For further information click on http://www.accuratelimited.com/blog.view.php?id=QFU0QrsoXZ8=

 Would you like to attend?

If you wish to attend please RSVP to Niall O’Reilly (Mobile 0877984071) niall@accuratelimited.com / or Ashley Beston  AshleyBeston@irishexporters.ie by 2:00pm tomorrow Tuesday 25th. Tea and coffee served.

Please note that since the IEA boardroom can only accommodate about 15 attendees, attendance is RSVP Only with requests to attend being accepted on a first-come, first-served basis.

Location / Time

September 26th 9.00 am – 11.30 am

Meeting Room

Irish Exporters Association

28 Merrion Square, Dublin 2

Google Map:

http://maps.google.ie/maps?q=Irish+Exporters+Association,+Dublin&hl=en&ll=53.341841,-6.247101&spn=0.028851,0.084543&sll=53.3834,-8.21775&sspn=7.381528,21.643066&oq=irish+export&hq=Irish+Exporters+Association,&hnear=Dublin,+County+Dublin&t=m&z=14&iwloc=A

About Niall O’Reilly

Niall O’Reilly, Director for China, Irish Exporters Association / Asia Trade Forum, has 24 years China business experience with executive management involvement in six Asia-region start-ups for global organisations including Dell, Gateway, Marrakech and AEP Networks. Niall is a recognised commentator on Chinese business and governmental affairs and is known for initiating and organizing high-profile international events including the visits by Fortune 500™ CEOs to Asia plus the visits by mayors of leading Chinese cities to Ireland.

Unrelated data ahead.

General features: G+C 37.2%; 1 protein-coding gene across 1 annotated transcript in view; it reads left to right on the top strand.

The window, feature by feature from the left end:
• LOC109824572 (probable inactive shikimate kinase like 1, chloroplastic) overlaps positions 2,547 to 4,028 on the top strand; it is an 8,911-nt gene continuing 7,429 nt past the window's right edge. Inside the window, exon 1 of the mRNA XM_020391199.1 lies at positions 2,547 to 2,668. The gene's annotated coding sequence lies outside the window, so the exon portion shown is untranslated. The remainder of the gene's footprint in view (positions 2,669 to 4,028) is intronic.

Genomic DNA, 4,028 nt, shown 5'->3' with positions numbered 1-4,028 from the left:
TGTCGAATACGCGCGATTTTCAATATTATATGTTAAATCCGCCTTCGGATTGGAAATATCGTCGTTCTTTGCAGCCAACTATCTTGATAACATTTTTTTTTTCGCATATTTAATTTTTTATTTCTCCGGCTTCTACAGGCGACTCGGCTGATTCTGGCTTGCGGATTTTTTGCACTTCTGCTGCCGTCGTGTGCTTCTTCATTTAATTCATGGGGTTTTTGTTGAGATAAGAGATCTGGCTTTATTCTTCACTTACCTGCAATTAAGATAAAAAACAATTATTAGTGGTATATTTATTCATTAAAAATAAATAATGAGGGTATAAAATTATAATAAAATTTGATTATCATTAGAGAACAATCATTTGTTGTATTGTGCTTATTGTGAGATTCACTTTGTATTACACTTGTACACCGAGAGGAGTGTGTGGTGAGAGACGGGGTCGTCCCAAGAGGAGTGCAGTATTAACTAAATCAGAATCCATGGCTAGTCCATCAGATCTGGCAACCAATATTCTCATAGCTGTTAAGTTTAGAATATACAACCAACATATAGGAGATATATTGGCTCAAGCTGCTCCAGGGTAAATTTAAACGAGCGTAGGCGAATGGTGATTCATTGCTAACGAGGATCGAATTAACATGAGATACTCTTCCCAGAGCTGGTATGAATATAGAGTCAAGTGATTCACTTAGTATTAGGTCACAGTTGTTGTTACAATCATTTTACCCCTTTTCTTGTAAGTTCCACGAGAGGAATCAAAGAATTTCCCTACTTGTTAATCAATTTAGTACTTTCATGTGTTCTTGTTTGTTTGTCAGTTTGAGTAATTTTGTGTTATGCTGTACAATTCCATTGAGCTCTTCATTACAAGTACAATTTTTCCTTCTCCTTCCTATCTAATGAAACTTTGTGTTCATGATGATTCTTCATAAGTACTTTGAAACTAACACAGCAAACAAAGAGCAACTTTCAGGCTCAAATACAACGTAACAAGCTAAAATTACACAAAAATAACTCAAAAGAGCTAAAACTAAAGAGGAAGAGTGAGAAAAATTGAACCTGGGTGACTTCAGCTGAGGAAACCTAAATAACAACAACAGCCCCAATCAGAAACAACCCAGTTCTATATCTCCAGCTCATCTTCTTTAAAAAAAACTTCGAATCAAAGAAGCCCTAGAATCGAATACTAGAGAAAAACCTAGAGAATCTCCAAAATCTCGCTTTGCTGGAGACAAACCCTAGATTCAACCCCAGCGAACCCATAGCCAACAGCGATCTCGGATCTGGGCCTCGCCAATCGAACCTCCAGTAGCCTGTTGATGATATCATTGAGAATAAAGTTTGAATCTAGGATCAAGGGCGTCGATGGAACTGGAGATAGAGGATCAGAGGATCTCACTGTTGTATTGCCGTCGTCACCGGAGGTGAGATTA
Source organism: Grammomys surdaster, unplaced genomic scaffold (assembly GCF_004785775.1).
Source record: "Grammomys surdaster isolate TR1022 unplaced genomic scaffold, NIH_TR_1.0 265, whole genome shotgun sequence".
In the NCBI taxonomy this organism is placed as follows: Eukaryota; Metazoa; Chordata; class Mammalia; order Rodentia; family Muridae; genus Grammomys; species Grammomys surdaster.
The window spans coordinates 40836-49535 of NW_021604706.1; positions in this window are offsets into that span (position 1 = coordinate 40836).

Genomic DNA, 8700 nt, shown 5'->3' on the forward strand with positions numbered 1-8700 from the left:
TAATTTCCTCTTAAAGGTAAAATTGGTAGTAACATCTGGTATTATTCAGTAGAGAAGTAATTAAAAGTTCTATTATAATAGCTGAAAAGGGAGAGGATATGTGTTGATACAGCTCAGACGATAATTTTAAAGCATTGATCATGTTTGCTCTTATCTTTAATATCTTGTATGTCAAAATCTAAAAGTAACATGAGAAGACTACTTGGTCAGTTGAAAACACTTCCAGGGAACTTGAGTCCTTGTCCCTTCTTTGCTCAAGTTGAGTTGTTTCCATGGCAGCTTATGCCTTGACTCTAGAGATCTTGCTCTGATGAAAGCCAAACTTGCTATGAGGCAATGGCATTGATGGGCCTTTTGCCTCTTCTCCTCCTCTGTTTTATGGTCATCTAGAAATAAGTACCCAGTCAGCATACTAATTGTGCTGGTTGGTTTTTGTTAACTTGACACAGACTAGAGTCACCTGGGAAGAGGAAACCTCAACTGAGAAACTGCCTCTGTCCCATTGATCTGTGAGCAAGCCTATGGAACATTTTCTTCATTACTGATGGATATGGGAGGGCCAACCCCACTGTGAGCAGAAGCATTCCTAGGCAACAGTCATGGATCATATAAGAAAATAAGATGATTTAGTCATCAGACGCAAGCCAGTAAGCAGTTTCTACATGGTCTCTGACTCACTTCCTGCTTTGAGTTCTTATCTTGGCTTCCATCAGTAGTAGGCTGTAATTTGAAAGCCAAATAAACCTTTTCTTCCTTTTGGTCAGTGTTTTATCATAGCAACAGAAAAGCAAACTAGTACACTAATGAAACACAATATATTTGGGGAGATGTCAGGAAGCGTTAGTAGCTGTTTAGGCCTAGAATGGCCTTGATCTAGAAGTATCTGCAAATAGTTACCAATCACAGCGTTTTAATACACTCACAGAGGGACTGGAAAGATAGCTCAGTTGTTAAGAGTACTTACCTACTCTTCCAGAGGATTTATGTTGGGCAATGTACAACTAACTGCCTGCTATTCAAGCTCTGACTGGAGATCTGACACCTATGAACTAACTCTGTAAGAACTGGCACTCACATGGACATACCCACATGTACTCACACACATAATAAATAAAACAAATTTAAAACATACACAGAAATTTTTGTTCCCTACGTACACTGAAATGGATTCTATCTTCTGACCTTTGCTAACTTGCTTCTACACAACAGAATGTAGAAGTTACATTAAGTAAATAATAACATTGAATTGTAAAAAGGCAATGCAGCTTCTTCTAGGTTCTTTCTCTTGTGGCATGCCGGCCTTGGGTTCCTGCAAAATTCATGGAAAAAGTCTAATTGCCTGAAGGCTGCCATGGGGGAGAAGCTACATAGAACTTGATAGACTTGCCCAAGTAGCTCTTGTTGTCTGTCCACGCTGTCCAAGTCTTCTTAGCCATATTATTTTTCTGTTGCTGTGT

Niall is also Managing Director of Accurate Group Limited www.accuratelimited.com, a strategic Ireland-China business services advisory and consulting practice (with offices in Hangzhou, China and Dun Laoghaire, Ireland) dedicated to building new opportunities for Irish businesses in China. In 2009 he founded the Ireland China Business Network (ICBN), which now has over 1,200 active members. Niall has a B.A. degree in economics and politics from University College Dublin.

About Clive Zhu, SIPSTD

A recognised expert in China FDI, Mr. Chaoqun “Clive” Zhu, Investment Promotion Manager, will be accompanied by his colleagues Mr. Di Ma, Assistant General Manager, and Ms. Yun Xu, Senior Investment Promotion Executive at the Suzhou Industrial Park Science & Technology Development Company (SIPSTD).

Founded in April 2000, SIPSTD is the state-owned enterprise fully responsible for the development, construction and management of Suzhou’s International Science Park (SISPARK) http://www.sispark.com.cn/english/index.aspx, which is widely considered China’s most successful and innovative industrial park model.

About the Irish Exporters Association (IEA)

One of Ireland’s leading private sector organisations, the Irish Exporters Association is the “Voice of Export Industry” in Ireland, representing the whole spectrum of companies with the export industry.

http://www.irishexporters.ie

About the Asia Trade Forum (ATF)